It's barely been six weeks since your hysterectomy. After my abdominal myomectomy, my doctor said it would take at least 6-8 weeks before I felt normal. Remember, a hysterectomy is major surgery and your body is healing. As everyone heals at different paces, it may take you a bit longer to feel normal again.

    After my 2nd C-section, it took at least two months before I started felling even semi-normal.
    An_193219 replied to lmrbowman's response:
    Just take it easy and you will feel better. Do not let anyone
    scare you. You might have done to much. A good diet is a must.

    It will be a good six weeks before your doctor will let you do a much.

    Take it easy, no need to be in a rush.

    I had a hysterectomy at 35, I am 68 now and I remember how tired I was. It just takes time. And I have NEVER had any problems.
    Yes, I think you did the right thing having the surgery.
    An_193220 replied to tlkittycat1968's response:
    I agree 100% tlkittycat1968. I was 35 when I had my surgery and now I am 68, and I have never had any problems listed by hersfoundation. Only medications I am on is Lipitor and thyroid and I walk a mile or more everyday on my treadmill.

    My daughter, cousins, and friends have NEVER had any problems from their hysyterectomies.
    KJP12 replied to An_193220's response:
    Thank you for your post. I am possibly looking at hysterectomy and the post by someonewhocares3 absolutely terrifies me. I'm 43, don't want my life to end over this.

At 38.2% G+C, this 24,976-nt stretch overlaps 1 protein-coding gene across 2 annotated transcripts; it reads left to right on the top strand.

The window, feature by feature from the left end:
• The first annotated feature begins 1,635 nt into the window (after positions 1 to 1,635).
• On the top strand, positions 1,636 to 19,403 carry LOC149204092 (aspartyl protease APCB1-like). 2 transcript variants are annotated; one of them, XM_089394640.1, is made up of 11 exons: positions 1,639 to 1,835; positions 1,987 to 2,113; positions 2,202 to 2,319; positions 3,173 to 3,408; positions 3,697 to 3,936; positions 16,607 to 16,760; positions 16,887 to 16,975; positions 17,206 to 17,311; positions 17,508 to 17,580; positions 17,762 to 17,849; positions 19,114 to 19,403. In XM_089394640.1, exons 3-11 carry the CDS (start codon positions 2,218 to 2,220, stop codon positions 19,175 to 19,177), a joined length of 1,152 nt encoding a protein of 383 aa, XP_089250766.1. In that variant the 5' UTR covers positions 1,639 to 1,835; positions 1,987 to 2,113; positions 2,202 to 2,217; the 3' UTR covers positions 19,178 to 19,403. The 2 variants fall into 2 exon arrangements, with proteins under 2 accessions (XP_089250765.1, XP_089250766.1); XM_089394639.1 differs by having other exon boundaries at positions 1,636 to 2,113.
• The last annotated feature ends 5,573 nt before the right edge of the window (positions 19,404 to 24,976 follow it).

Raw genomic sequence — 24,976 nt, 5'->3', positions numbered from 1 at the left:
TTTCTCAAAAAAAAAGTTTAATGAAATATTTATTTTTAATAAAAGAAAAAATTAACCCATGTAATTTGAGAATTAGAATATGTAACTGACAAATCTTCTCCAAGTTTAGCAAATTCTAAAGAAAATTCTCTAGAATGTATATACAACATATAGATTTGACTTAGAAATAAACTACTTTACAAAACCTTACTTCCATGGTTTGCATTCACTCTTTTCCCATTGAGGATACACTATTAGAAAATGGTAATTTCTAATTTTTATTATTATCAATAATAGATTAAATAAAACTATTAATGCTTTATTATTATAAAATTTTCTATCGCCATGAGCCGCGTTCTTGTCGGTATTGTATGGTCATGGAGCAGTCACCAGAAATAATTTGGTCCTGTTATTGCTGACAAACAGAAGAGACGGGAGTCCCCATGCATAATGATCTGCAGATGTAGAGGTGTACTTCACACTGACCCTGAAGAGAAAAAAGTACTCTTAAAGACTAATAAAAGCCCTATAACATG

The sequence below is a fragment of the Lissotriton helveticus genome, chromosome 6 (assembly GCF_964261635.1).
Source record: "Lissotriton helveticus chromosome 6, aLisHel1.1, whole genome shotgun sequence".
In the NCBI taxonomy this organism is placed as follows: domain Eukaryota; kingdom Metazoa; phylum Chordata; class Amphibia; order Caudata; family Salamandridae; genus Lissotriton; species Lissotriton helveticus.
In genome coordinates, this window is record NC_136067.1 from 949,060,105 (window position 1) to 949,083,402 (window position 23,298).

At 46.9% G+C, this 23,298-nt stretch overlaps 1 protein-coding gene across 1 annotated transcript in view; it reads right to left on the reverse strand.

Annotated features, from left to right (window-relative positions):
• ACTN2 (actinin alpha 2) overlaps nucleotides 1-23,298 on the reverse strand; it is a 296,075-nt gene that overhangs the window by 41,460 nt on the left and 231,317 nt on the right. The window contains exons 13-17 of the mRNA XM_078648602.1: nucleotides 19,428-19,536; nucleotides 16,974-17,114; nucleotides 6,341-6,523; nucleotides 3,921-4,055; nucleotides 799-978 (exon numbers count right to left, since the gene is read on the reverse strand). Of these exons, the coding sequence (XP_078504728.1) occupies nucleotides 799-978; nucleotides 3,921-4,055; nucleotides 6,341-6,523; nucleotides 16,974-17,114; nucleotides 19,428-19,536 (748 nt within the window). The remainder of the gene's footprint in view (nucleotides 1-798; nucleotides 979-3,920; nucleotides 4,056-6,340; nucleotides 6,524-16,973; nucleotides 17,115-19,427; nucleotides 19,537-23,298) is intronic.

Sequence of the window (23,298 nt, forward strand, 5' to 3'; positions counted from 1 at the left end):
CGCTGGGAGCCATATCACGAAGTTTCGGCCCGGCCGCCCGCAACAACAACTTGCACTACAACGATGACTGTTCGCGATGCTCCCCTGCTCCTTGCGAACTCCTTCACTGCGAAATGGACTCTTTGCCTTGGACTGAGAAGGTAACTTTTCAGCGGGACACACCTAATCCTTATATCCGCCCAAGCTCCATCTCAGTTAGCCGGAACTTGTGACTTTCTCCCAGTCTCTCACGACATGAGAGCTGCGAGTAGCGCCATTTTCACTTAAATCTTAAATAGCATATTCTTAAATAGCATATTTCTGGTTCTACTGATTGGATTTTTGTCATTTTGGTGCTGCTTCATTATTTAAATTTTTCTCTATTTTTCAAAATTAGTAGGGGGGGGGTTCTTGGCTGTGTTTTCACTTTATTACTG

_swank_ replied to KJP12's response:
    Do not let somewhocares scare you. She had a bad experience with her hysterectomy and now believes that there is a conspiracy among doctors to do hysterectomies strictly for profit. I think that she would rather have women suffer than have surgery that can help them. Hysterectomies are a big deal, it's serious surgery and you should weigh all your options and get opinions from other doctors before proceeding. However, for many of us it is a lifesaver and has allowed us to go on with our lives rather than live in agony. I had mine almost six years ago and have had none of the bad things that she mentions happen to me. I couldn't be happier with the result and would do it again in a heartbeat.
    someonewhocares3 replied to KJP12's response:
    Have you perused any of the many online hysterectomy support forums to get a more complete view of women's experiences?

    Here's a blog of women's stories of what they were and weren't told by their doctors and how hysterectomy has affected them - .